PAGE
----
Furlong comments, “Yeah, the alignment is critically important. Especially when we want to have an arena where we compete.”

Walking us through the three steps of interest, individual rights, and power, Furlong says, “So, we have to anchor things on that level of what’s in our common interest and how do we create a space where we can fairly, and in an exciting way, test ourselves and compete? That’s healthy sport.”

With the concept of healthy sport being an ideal to align with, the Sports Conflict Institute is focusing on how to help change the framework of both NCAA teams and the NFL in a way that allows SCI to help prevent, assess and solve the many conflicts these teams face. From the unique challenges that sports provide to the core values of sport itself to the importance of trust in teammates, coaches, and athletic programs.

Gordon points out that, “In many ways, conflict resolution has been around for a long time now, and has been a field of study and a field of practice. But for sport, in a lot of ways it’s very much cutting edge,” but asks the difficult question, “What are some of the ways that people can embrace this kind of approach (trust) and not see it as contradictory to their goals of winning?”

“That’s really important,” Furlong agrees, “because trust is what’s at the foundation of every single relationship that any of us are engaged in. And when you look at sports, especially team sports, what allows people to go out and give 100% and demonstrate the full level of their skill and ability is the trust they have in their teammates and the trust they have in their coach and the trust they have in that system.”

Furlong continues, “What good teams do is they don’t base the level of trust on the individual specifically involved. What they do is they build a framework. They build a team structure that is transparent, that is respectful, that is consistent and repeatable. … So that whether I know the person next to me on the line or not, by executing a set of practiced, ‘ I know they’re going to do what they said they were going to do, what we all learned, what we did together.’ When I see that repeatability, that’s what builds the trust, fundamentally on the team.”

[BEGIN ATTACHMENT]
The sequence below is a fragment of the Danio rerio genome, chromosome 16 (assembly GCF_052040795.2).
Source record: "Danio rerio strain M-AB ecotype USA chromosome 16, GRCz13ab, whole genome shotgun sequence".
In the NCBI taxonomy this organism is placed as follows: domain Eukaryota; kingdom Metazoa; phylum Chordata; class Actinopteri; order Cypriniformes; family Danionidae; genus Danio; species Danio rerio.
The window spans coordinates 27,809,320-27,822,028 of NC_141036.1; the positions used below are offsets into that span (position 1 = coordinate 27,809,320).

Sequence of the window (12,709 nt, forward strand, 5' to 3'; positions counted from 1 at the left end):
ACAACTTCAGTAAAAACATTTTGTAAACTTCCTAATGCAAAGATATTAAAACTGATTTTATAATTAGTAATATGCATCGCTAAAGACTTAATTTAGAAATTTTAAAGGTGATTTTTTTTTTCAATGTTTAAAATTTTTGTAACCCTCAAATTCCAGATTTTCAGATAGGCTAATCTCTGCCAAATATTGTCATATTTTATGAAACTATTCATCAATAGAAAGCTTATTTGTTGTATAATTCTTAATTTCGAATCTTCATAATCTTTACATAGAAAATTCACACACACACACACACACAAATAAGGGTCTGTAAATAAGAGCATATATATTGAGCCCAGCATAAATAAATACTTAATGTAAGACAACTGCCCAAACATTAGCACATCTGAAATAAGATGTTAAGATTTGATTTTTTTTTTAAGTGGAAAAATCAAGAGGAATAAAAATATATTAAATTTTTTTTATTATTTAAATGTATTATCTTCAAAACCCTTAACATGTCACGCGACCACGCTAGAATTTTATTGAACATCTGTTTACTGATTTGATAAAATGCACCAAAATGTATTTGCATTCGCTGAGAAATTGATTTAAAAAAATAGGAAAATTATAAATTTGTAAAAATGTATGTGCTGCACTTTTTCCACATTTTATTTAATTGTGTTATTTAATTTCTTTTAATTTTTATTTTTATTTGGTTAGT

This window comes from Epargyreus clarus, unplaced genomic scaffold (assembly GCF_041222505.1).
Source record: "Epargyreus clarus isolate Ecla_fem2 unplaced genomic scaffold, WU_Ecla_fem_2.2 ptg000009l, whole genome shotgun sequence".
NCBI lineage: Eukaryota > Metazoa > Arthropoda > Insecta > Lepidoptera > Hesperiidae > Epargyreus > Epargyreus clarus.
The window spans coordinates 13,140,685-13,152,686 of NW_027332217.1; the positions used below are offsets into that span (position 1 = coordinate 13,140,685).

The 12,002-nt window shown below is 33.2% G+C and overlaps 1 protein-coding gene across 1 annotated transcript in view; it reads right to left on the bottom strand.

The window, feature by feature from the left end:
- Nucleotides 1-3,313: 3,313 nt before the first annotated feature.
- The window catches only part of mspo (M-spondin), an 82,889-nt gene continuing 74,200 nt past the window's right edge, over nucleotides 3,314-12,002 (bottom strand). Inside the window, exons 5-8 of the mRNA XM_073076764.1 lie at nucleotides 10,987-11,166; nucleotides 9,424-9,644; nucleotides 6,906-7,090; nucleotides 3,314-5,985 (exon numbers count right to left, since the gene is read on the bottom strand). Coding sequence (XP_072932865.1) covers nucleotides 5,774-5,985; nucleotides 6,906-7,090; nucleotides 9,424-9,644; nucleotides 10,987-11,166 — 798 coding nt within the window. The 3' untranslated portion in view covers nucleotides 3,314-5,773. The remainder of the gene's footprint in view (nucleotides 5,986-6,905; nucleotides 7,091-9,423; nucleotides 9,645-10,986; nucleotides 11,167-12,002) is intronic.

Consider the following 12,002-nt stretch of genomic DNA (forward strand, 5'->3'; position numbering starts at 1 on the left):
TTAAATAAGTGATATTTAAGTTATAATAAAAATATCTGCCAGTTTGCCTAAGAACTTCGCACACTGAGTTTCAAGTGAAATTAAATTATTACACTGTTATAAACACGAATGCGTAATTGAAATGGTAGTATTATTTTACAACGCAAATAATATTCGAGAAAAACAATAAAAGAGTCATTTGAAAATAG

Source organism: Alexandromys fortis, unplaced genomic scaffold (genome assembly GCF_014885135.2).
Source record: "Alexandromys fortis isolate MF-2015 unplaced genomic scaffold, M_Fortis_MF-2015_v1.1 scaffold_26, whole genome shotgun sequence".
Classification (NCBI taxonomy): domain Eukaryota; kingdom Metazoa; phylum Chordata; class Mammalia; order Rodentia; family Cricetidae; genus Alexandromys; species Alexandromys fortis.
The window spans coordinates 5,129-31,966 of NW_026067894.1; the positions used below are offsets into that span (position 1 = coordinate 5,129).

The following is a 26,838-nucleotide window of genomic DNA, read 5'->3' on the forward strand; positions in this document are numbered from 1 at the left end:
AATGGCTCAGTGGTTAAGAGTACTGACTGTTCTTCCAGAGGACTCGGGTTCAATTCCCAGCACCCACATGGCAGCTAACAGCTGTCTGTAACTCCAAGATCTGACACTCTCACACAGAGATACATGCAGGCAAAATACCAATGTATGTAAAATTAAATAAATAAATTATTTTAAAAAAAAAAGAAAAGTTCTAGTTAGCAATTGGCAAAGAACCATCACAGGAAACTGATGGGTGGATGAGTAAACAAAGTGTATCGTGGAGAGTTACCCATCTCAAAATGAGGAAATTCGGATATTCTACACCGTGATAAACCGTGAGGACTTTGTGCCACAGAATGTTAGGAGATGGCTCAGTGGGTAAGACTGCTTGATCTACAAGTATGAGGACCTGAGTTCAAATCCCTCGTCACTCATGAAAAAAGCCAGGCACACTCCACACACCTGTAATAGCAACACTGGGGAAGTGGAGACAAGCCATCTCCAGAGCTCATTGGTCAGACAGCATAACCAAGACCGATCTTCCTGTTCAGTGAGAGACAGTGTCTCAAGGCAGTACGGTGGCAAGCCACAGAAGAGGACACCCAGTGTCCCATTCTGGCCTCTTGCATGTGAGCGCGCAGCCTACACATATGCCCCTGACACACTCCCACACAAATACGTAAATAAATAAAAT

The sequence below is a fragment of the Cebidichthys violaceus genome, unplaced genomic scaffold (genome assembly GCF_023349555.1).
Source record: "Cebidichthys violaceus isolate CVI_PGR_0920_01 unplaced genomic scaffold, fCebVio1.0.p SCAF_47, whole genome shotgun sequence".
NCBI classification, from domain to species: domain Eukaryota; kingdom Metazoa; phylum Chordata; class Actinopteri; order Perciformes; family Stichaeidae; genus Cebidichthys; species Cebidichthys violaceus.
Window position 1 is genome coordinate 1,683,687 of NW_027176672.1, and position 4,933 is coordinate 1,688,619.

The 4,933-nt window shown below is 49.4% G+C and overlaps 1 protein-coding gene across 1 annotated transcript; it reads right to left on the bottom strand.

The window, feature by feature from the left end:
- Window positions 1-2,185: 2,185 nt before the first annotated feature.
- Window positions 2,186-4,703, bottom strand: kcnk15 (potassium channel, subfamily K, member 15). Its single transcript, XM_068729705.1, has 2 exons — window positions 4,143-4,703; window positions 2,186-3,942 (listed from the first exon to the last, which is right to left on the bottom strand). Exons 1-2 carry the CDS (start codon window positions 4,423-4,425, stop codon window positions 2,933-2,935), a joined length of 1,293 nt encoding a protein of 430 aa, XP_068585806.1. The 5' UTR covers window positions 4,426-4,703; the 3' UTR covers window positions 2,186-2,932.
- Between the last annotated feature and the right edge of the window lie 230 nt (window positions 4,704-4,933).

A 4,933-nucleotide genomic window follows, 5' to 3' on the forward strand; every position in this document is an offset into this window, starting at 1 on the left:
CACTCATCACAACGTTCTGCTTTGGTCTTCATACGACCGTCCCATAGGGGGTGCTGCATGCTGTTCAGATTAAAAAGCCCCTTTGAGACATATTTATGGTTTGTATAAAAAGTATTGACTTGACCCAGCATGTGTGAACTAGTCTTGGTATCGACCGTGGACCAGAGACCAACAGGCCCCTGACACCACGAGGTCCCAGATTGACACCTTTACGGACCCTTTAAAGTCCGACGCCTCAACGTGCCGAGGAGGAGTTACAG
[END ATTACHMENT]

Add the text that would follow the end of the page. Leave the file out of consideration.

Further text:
“One of the things that we’ve seen in action,” Gordon begins, “building off of this idea of how important it is, is when we introduce our tools to athletes and coaches, they see things very differently. It goes into a framework where they see conflict in a very different light and that educational piece has tremendous value in its own right. Are there thoughts that you have in terms of how can you integrate these great skills, models, tools, into sport in a way that it becomes part of sport more inherently?” Gordon asks, and “What are some of the ways in which you can integrate this into how teams are run?”

“… We need to establish expectations,” Furlong admits. “The more aligned and the more everyone understands what the expectations are, and having had a chance to talk about it before anything happens, the easier it is to simply follow that path.”

“If you look at some of the most topical things happening right now, with the suspension of Adrian Peterson for example, and Ray Rice when that video came out. It was very interesting that the NFL really didn’t have a good structure or process for how they dealt with these,” Furlong begins.

“But without a system in place, suddenly panic sets in, people start reacting, sometimes overreacting, and in any event the people sitting on the outside—the fans, simply look at this and start to get disengaged. So the value of good, clear expectations and systems minimize those kinds of problems,” Furlong says.

“It doesn’t make it any easier to deal with but it’s dealt with in an orderly, transparent, respectful, clear way which people understand” Furlong concludes.

Watch the entire interview.

About SCI

SCI supports competitive goals in athletics through understanding, preventing, and resolving destructive conflict both inside and outside the lines. SCI serves as a knowledge center and provides a range of services to help ensure student-athlete experience is part of a healthy university culture while optimizing performance on and off the field of play. Conflict is inevitable, but how we respond determines whether success follows or costs mount. SCI Founder Joshua Gordon has over 20 years of conflict management experience.